(REUTERS/Joshua Roberts)

Secretary of agriculture: Sonny Perdue

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Tax experts have questioned Trump's assertion that the proposals would not add to the nation's debt and deficit. Mnuchin and Ross said lower tax rates would be offset by reductions in the number of income tax deductions.

"Taxes are way too complicated and people spend way too much time worrying about ways to get them lower," Mnuchin said.

He also said the administration would cap mortgage interest deductibility but would allow for some deductions.

Trump, throughout his presidential campaign, pledged to redraw trade deals to win back American jobs. He has threatened Mexico and China with punitive tariffs in a move that some economists have warned could spark a trade war that could potentially roll back decades of liberalization.

Mnuchin and Ross said trade reform would be a top agenda item in the new administration. Both men criticized regional trade pacts, saying they favor bilateral agreements with trade partners.

"There's trade, there's sensible trade and there's dumb trade. We've been doing a lot of dumb trade," Ross said.

Trump has vowed to kill the Trans Pacific Partnership, an ambitious Asia-Pacific trade pact linking the United States and 11 countries.

Mnuchin said the Treasury and Commerce Departments have trade enforcement capabilities. With regard to China's foreign exchange policy, he said, "If we determine we need to label them as a currency manipulator that's something the Treasury would do."

Mnuchin and Ross also criticized the financial reform legislation known as Dodd-Frank, passed after the 2007-8 financial crisis, as too complicated and cuts back lending.

In a separate interview with Fox Business Network, Mnuchin said mortgage giants Fannie Mae and Freddie Mac must get out of government ownership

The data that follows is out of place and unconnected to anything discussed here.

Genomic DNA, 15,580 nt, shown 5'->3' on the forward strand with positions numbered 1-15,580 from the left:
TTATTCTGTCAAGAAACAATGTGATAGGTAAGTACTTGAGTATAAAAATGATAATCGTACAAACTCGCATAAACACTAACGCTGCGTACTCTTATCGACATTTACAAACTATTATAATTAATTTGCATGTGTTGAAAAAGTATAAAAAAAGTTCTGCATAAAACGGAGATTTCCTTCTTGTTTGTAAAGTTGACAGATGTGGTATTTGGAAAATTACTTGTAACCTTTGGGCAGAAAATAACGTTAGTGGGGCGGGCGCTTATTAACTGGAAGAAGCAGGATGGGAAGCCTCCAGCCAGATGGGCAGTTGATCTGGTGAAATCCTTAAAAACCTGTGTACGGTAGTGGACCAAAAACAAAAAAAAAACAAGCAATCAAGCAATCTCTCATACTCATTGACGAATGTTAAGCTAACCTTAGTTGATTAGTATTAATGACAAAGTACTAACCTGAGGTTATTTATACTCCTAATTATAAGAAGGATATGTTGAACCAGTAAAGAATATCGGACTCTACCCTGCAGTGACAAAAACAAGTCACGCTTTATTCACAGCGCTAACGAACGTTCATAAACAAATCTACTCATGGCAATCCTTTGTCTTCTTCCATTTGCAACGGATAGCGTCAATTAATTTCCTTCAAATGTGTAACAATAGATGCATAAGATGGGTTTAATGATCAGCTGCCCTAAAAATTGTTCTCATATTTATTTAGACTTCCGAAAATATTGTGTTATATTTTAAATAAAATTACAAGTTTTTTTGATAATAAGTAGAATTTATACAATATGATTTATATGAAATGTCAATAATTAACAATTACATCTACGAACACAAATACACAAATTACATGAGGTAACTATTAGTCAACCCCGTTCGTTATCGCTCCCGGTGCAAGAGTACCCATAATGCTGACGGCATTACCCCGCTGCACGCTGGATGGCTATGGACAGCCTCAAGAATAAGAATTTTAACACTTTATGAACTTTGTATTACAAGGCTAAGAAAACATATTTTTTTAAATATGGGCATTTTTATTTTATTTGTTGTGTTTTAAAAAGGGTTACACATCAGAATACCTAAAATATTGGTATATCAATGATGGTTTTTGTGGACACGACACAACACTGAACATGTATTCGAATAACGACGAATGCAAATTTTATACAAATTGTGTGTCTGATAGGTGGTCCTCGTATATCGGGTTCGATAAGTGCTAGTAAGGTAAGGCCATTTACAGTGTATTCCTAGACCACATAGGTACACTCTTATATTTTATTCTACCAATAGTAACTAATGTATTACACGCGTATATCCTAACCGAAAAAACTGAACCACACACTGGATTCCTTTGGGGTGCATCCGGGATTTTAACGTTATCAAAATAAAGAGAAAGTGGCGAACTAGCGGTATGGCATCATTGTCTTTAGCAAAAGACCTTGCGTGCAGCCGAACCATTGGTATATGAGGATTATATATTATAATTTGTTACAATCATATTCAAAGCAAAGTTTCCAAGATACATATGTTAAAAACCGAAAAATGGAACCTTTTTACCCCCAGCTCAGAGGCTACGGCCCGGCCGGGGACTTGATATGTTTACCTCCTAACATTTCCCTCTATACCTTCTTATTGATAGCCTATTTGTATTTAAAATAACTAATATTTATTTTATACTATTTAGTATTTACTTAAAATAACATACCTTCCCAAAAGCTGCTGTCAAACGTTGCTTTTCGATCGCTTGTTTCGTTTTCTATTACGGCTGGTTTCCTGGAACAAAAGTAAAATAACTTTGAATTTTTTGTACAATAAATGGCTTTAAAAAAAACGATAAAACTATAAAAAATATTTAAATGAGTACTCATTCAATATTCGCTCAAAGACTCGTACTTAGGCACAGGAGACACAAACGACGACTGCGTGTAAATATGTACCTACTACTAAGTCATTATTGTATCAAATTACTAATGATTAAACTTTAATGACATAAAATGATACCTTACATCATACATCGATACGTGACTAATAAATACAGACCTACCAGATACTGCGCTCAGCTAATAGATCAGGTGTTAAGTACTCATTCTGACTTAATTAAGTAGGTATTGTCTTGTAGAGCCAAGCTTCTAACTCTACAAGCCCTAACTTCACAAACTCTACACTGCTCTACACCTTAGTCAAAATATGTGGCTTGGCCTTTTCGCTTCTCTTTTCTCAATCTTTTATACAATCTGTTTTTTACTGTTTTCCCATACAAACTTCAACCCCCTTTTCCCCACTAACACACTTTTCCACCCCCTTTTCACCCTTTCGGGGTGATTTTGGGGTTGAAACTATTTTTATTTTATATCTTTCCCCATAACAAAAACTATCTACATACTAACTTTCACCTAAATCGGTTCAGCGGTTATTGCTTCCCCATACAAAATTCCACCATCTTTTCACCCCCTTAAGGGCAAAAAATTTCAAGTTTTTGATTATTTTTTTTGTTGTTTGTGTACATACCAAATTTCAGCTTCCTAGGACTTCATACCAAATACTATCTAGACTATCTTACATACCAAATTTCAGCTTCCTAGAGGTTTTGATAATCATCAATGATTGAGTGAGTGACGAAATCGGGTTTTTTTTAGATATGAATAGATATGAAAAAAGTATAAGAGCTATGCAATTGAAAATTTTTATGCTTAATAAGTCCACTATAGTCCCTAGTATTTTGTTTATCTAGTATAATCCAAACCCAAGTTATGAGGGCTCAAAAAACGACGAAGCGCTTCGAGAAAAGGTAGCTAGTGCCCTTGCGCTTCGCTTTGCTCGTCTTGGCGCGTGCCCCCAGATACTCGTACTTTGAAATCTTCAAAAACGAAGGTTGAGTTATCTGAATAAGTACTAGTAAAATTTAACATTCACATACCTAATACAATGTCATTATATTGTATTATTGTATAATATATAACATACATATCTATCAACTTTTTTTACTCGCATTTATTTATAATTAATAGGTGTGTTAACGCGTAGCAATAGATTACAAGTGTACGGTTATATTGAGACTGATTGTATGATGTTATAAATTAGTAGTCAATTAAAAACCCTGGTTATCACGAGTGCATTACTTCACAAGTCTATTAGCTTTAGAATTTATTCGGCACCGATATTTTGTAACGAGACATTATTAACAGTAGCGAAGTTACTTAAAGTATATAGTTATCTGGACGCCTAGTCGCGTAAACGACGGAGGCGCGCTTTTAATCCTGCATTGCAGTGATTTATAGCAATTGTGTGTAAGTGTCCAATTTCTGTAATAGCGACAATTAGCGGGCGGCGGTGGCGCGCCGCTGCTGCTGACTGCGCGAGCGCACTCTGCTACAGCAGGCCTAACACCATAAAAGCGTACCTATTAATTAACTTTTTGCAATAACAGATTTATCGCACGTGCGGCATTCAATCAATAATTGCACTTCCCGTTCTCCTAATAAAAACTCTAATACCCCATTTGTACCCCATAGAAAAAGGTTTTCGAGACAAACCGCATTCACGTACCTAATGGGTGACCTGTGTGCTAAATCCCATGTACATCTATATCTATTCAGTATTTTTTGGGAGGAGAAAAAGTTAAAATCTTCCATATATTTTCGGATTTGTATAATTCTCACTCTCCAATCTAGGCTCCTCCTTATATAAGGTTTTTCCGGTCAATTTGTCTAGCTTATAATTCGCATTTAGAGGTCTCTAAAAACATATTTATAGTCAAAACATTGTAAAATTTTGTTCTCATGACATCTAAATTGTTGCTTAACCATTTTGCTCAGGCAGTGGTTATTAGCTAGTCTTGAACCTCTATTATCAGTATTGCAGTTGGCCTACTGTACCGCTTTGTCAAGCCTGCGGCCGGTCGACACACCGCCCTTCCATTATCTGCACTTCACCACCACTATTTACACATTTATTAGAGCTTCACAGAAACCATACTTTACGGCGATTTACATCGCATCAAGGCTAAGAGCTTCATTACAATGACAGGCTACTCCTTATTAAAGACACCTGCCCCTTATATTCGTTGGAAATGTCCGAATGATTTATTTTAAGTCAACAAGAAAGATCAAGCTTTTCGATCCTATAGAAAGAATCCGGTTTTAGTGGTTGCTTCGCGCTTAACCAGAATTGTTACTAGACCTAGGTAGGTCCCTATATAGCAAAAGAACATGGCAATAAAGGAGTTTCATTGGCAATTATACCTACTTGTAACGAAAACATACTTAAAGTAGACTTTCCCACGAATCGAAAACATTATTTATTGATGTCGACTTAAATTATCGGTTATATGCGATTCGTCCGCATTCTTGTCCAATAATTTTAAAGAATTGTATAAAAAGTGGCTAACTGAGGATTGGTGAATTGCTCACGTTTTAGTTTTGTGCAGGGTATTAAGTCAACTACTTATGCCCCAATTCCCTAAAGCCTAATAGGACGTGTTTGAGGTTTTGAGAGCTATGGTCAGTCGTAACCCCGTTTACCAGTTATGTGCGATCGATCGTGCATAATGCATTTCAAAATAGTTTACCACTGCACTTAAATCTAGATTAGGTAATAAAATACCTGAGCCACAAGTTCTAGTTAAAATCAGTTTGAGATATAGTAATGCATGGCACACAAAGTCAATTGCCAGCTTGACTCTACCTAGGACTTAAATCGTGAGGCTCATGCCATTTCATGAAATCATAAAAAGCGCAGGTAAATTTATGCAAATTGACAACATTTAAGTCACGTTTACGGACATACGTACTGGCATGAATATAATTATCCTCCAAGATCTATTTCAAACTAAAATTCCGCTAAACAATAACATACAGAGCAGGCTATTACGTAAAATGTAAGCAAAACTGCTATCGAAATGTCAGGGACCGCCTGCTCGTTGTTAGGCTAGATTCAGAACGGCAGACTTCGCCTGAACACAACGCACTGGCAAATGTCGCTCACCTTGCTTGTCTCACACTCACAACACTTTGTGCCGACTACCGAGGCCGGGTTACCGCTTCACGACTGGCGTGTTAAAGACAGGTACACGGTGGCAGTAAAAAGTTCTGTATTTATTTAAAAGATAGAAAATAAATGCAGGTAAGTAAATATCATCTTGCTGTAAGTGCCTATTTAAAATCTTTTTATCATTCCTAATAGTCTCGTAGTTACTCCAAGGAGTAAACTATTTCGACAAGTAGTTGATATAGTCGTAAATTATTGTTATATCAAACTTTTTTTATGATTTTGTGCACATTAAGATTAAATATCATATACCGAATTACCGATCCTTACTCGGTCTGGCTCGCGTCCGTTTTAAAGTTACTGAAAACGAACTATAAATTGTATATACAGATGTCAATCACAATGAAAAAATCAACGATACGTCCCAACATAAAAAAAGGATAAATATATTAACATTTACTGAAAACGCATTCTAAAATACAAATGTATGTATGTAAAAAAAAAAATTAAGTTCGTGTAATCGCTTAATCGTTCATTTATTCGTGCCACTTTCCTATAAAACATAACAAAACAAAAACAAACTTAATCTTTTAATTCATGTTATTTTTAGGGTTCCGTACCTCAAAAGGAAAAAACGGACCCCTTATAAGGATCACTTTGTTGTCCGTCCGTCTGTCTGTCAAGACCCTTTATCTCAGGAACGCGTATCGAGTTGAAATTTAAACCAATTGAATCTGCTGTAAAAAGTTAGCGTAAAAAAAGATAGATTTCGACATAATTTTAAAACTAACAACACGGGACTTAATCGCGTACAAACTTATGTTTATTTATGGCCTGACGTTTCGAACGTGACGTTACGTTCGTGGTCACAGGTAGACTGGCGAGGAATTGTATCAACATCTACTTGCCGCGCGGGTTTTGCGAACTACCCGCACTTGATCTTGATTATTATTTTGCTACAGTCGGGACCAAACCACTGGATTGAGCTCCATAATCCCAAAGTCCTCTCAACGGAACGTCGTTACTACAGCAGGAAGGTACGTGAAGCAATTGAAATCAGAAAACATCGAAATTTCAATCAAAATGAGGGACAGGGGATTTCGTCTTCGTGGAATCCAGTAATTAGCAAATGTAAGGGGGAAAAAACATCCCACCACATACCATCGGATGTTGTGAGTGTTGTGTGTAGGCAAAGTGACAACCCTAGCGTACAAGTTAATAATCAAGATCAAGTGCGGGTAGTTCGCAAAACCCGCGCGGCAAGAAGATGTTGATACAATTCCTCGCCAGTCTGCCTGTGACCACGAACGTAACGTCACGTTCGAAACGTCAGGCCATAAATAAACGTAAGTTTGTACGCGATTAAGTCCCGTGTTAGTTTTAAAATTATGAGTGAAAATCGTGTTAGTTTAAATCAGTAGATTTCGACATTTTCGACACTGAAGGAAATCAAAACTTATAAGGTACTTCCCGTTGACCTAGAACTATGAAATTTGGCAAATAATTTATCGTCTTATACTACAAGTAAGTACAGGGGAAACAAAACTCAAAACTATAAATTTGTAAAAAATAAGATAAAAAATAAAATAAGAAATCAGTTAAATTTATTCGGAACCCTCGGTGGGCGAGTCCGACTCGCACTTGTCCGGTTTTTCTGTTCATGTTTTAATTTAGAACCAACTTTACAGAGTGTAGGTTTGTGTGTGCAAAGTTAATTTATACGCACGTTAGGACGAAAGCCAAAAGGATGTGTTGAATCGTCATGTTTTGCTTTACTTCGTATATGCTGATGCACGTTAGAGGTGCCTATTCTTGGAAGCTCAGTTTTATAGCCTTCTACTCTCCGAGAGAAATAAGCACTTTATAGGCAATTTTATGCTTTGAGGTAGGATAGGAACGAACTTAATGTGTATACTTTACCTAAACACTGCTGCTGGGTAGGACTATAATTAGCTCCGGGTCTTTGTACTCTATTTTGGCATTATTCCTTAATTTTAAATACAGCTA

Asked on CNBC about Federal Reserve Chair Janet Yellen's performance, both men said they believed she had done a good job. That assessment conflicts with Trump's earlier criticism of Yellen during the campaign.

Ross said he believes it is likely the Fed will raise interest rates at its meeting in December. (Reporting by Doina Chiacu and Dan Burns; Editing by Chizu Nomiyama)

Photos of the Treasury Secretary:

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Steven Mnuchin
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Steven Mnuchin

Producer Steve Bing (L) and Honoree Steven Mnuchin recipient of the Philanthropic Leadership Award attend The Kaleidoscope Ball - Designing The Future benefitting the UCLA Children's Discovery and Innovation Institute at Mattel Children's Hospital UCLA at Beverly Hills Hotel on April 17, 2013 in Beverly Hills, California.

(Photo by Jason Merritt/Getty Images for BWR)

 Steve Mnuchin and Lousie Linton arrive at the Premiere of Warner Bros. Pictures' 'Jupiter Ascending' at TCL Chinese Theatre on February 2, 2015 in Hollywood, California.

(Photo by Frazer Harrison/Getty Images)

Heather Mnuchin and Steve Mnuchin attend The Art Show Gala to Benefit The Henry Street Settlement at The Seventh Regiment Armory on February 23, 2005 in New York City.

(Photo by Joe Schildhorn/Patrick McMullan via Getty Images)